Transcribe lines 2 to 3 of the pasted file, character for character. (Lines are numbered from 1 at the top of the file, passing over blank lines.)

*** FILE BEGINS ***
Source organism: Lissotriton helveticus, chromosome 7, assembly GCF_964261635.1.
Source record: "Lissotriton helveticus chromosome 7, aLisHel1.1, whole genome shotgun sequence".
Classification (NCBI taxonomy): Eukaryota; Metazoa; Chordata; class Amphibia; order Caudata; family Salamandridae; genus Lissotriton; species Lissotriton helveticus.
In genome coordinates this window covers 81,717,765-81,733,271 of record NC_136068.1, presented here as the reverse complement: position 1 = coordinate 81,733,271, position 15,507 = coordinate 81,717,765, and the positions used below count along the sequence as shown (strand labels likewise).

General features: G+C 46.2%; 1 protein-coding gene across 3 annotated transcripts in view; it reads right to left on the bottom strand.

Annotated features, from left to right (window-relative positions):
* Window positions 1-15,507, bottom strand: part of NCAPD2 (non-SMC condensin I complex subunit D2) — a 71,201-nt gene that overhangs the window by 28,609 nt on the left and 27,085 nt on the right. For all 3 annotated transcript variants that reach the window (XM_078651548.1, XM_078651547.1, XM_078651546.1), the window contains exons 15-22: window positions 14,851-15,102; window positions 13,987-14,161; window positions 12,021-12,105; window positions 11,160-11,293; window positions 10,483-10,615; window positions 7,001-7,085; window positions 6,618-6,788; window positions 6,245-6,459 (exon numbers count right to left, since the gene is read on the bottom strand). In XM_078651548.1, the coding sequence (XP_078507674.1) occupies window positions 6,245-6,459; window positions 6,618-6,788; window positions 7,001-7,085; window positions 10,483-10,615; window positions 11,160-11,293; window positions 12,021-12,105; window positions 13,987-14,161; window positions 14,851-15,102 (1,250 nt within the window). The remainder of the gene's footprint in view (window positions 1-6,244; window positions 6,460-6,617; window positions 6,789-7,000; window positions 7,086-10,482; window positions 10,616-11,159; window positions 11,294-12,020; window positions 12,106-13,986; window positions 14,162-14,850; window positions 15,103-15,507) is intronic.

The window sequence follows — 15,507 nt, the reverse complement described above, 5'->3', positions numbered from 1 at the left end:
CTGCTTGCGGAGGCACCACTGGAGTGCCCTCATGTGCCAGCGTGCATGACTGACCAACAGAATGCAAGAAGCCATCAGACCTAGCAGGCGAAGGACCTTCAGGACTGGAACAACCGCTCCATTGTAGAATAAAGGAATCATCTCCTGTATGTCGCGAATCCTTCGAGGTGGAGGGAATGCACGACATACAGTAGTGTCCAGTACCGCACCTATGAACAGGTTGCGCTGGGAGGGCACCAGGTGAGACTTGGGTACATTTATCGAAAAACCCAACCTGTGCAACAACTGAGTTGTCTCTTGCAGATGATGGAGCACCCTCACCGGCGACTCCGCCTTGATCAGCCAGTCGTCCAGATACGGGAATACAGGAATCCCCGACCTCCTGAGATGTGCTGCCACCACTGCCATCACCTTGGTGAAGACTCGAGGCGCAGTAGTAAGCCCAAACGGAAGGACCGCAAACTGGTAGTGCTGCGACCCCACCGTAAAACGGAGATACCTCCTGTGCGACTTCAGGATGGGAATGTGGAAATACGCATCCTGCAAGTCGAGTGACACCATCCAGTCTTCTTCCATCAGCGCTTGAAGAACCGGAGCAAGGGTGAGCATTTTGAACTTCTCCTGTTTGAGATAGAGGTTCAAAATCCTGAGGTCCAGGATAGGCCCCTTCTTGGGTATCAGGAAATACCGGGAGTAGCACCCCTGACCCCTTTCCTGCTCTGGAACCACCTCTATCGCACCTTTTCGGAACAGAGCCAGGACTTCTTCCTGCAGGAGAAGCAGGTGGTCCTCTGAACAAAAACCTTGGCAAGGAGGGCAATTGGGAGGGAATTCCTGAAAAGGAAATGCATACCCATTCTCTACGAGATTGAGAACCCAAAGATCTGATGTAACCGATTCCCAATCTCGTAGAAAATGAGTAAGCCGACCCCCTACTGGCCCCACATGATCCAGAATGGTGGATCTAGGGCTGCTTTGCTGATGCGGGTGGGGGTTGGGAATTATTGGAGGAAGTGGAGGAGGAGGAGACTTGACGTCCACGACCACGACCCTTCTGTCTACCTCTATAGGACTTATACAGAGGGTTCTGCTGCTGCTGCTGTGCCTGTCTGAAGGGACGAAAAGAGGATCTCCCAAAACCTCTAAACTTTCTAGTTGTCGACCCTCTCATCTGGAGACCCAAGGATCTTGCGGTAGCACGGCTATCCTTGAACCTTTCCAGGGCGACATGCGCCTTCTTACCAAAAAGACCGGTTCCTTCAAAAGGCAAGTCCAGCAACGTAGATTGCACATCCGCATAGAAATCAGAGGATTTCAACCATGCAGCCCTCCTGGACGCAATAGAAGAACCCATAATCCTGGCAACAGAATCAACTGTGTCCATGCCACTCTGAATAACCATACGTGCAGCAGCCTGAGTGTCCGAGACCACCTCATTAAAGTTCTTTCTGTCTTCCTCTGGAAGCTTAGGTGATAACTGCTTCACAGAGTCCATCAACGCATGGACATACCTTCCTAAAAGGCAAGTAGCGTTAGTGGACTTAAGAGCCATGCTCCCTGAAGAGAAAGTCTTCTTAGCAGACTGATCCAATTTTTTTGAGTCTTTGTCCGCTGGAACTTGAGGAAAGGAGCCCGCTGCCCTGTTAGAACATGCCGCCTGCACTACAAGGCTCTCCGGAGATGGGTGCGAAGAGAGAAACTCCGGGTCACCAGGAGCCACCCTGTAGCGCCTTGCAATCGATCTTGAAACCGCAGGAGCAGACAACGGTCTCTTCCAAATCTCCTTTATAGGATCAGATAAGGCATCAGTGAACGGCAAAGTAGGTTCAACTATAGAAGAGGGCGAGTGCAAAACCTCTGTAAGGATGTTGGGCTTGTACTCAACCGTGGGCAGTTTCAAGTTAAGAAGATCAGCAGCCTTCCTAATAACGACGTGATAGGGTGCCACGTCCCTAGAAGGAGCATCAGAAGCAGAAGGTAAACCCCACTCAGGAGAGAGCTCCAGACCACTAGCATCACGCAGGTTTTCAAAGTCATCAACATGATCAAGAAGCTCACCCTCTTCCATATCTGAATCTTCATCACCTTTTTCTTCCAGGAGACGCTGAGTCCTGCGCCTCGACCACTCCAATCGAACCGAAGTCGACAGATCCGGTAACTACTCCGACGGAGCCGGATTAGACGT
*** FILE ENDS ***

Source record: "Lissotriton helveticus chromosome 7, aLisHel1.1, whole genome shotgun sequence".
Classification (NCBI taxonomy): Eukaryota; Metazoa; Chordata; class Amphibia; order Caudata; family Salamandridae; genus Lissotriton; species Lissotriton helveticus.